A timber-framed cottage, dating from the later C18 or early C19, with later single-storey extensions. The single-storey extensions are not of special interest.
Reason for Listing
Lane's Cottage, a later-C18 or early C19 timber-framed cottage, listed at Grade II, for the following principal reasons:
* Architectural interest: the building is a good quality, later-C18 or early-C19 cottage with intact timber framing, deep gables and cottage-ornée detailing;
* Intactness: the main range appears largely unaltered and retains most of its structure, including external and internal timber work and joinery, and its large stone chimney breast housing a large open fireplace with bressumer over;
* Historic interest: the cottage originated as a worker's cottage for the Sudeley Manor estate, on whose former land it stands, and as a result, its style demonstrates a greater architectural sense than would be usual for a cottage of this date in an isolated location well away from other buildings and with little passing traffic.
Lane's Cottage originated in the later C18 or early C19, as a gamekeeper's or other estate worker's cottage for the Sudeley Manor estate; it lies less than 1km south of Sudeley Castle, a C15 and later fortified house, which had an estate of over 12,000 acres before C19 and C20 land sales took place. It is not indicated on a map of the estate compiled in 1783 to show the holdings of the manor when owned by Lord Rivers; but is present, and named, on a tithe map of the Sudeley Estate dating from 1848, when it was owned by Messrs John and William Dent Esq. Having seen royal visits by Henry VIII and other monarchs, and the burial of Katharine Parr in the chapel, Sudeley Castle became a garrison for Parliamentary troops during the Civil War, and was briefly besieged by Royalist forces; as a result, it had been slighted in 1647, and had never recovered. The Dent brothers, wealthy glovemakers from Worcester, bought the estate from Lord Rivers in 1830, and took on the castle and its surroundings in 1837. The Dent family revitalised the fortunes of the castle and the estate during the C19, restoring the castle, chapel and ancillary buildings, and were also philanthropic supporters of the adjacent town of Winchcombe.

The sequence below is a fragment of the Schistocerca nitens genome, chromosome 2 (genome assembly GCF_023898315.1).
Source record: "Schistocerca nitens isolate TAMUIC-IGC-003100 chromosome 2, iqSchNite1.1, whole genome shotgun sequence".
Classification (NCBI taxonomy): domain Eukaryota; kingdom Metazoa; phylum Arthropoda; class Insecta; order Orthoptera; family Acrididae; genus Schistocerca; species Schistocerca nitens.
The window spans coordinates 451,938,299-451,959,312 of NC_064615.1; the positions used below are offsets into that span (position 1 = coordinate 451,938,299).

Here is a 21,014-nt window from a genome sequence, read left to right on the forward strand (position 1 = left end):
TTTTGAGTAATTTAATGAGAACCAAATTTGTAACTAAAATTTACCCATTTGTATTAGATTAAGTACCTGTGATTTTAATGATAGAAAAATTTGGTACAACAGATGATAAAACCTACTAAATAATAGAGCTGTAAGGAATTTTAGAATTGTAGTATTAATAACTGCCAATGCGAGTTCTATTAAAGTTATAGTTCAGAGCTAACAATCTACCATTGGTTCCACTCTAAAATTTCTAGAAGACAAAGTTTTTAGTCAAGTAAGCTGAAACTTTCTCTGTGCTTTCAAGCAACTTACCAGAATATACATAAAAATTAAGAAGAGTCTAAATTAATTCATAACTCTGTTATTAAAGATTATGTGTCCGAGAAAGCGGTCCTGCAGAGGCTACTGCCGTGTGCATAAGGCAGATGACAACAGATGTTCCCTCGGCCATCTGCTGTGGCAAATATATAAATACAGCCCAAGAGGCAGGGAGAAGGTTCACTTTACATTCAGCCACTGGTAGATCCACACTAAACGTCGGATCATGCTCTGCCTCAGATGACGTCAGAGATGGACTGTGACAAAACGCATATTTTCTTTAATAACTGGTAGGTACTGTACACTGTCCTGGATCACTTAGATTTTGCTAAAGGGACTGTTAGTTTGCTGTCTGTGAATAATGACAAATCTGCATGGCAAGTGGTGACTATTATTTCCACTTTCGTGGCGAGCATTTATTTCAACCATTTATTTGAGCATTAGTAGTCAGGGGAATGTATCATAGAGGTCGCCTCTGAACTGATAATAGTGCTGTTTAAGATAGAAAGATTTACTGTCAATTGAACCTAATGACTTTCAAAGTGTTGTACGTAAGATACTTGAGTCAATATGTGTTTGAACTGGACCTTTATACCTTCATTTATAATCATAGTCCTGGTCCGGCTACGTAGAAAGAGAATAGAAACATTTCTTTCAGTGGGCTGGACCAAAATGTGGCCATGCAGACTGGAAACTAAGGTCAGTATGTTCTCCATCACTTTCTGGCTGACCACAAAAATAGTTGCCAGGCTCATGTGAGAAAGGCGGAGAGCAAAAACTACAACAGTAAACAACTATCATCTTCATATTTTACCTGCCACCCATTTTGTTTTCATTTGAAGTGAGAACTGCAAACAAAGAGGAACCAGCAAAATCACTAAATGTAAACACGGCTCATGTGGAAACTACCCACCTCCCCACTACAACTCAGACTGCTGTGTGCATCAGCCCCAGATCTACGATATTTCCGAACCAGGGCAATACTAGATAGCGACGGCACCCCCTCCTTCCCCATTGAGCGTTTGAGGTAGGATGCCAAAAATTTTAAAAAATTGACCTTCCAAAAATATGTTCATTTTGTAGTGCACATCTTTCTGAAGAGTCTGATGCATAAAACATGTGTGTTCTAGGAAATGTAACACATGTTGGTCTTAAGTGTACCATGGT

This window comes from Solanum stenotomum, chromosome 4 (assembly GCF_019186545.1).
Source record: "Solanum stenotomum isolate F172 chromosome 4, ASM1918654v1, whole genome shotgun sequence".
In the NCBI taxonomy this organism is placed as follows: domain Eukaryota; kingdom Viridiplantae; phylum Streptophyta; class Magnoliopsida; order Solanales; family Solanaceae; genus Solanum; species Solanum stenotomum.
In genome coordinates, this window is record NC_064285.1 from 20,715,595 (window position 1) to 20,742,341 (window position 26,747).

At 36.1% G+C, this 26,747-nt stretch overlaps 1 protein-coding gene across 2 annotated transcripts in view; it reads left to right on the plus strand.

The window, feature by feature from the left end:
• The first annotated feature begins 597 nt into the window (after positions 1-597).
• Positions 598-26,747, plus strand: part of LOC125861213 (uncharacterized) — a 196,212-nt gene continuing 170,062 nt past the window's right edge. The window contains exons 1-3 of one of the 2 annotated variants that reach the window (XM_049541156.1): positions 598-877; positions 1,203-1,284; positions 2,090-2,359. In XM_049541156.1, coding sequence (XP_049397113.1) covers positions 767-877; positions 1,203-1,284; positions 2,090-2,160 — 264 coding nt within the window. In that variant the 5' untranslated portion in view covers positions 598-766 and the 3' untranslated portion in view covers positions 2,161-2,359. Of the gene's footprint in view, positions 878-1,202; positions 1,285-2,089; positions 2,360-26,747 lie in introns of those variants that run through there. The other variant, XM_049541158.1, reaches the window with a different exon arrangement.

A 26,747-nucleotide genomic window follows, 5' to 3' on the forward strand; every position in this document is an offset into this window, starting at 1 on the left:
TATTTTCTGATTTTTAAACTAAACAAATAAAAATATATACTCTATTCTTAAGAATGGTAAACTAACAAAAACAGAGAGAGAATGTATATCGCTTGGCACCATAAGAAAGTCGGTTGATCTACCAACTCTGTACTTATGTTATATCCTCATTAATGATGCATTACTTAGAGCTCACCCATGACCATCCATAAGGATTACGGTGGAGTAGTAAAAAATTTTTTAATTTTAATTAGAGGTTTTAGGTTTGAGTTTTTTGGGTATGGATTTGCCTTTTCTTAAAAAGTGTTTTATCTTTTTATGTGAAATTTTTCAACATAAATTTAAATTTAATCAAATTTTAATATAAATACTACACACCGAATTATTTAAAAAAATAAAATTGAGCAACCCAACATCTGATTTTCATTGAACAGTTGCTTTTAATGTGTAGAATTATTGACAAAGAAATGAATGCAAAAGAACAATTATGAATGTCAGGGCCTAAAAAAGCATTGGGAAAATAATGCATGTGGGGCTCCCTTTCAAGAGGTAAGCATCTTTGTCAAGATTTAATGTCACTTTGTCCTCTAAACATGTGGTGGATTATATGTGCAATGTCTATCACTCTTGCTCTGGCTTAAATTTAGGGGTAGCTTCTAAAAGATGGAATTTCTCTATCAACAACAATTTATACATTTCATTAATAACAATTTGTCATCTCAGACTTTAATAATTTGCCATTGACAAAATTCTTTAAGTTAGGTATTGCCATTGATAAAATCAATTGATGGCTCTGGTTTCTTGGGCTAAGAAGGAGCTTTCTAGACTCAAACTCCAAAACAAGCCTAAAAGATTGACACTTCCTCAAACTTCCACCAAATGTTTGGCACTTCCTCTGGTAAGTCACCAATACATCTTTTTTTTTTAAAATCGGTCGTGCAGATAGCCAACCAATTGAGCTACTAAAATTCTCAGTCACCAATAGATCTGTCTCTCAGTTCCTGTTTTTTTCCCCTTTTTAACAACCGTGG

Lane's Cottage appears to have originated as a single-depth, two-bay range running north west-south east, to which was later added a single-storey lean-to extension; a further range was added at right-angles to this lower end of the range, running north east-south west. Close examination of the historic Ordnance Survey map series shows that a range of the same proportions and in the same location was present on the maps published in 1884, 1902 and 1923, though these maps do not reflect the slightly angled alignment of the present range, which may therefore indicate that the current buildings are a later replacement for this earlier range. On all these maps, back to and including that of 1844, the house is identified as Lane's Cottage. C20 agricultural buildings were added to the south-east of the house in the later C20.
The main range is timber framed, with painted brick infill, set on a high rubble-stone plinth; the stack is of brick, and the roof is covered in artificial Cotswold stone tiles laid in diminishing courses.